Primate Phylogeny, 1935–1965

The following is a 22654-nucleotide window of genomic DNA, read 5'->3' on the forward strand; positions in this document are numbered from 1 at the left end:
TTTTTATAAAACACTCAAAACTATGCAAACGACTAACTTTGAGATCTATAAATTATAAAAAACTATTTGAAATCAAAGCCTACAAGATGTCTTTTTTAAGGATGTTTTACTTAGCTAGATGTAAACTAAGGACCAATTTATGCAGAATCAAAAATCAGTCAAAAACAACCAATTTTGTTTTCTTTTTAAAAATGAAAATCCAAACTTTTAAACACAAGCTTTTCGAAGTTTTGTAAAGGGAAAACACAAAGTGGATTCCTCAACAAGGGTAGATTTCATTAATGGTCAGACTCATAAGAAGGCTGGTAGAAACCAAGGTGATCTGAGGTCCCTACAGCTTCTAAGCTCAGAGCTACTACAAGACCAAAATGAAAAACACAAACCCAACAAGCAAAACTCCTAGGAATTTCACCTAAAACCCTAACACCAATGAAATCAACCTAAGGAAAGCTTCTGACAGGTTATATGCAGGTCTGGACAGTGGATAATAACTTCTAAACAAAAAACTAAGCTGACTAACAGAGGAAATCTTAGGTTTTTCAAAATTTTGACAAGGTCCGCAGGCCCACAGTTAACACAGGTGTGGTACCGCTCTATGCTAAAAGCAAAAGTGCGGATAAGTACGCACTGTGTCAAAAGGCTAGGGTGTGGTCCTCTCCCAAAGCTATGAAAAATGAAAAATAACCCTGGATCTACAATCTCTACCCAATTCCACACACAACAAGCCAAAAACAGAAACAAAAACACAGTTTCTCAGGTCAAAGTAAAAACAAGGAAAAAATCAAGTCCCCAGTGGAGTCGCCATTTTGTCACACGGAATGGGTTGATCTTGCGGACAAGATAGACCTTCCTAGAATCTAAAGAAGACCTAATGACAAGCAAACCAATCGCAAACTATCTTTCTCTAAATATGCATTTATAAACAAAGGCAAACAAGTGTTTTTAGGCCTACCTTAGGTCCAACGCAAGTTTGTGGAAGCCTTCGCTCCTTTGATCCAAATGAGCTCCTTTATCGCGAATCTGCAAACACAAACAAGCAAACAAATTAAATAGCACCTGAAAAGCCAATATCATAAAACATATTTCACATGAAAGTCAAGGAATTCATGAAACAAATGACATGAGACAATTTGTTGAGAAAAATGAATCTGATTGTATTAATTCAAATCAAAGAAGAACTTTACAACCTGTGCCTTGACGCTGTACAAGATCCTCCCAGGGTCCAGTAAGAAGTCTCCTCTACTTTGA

During the 1935-1965 period, the debates about humankind’s place among the primates were greatly simpliﬁed or circumscribed, as the debates on human phylogeny had been.1 This followed the abandonment of two distinct theses that were promoted in the 1860-1935 period. First, no adherent continued to embrace the tradition of polyphyletic hypotheses in which it was held that some living human races had a closer phylogenetic link with some primate species than with other human races. Interestingly enough, the specter of this thesis continued to hang over the ﬁeld of paleoanthropology in the late 1940s and early 1950s in the writings of Wood Jones and Osman Hill, only to be discarded or falsely applied by them (see below). Second, nobody followed in the steps of Adloff and Sergi in promoting parallel hypotheses in which the human line (or lines) had no phylogenetic link whatsoever with any primate form. It is unclear what contributed to the demise of this latter viewpoint besides the fact that it has always been a very marginal one. Apparently, scholars presenting ideas after the 1930s all agreed that irrespective of the geological time horizon when, or the evolutionary stage at which, the human line departed from its last common ancestor, this ancestor was a primate.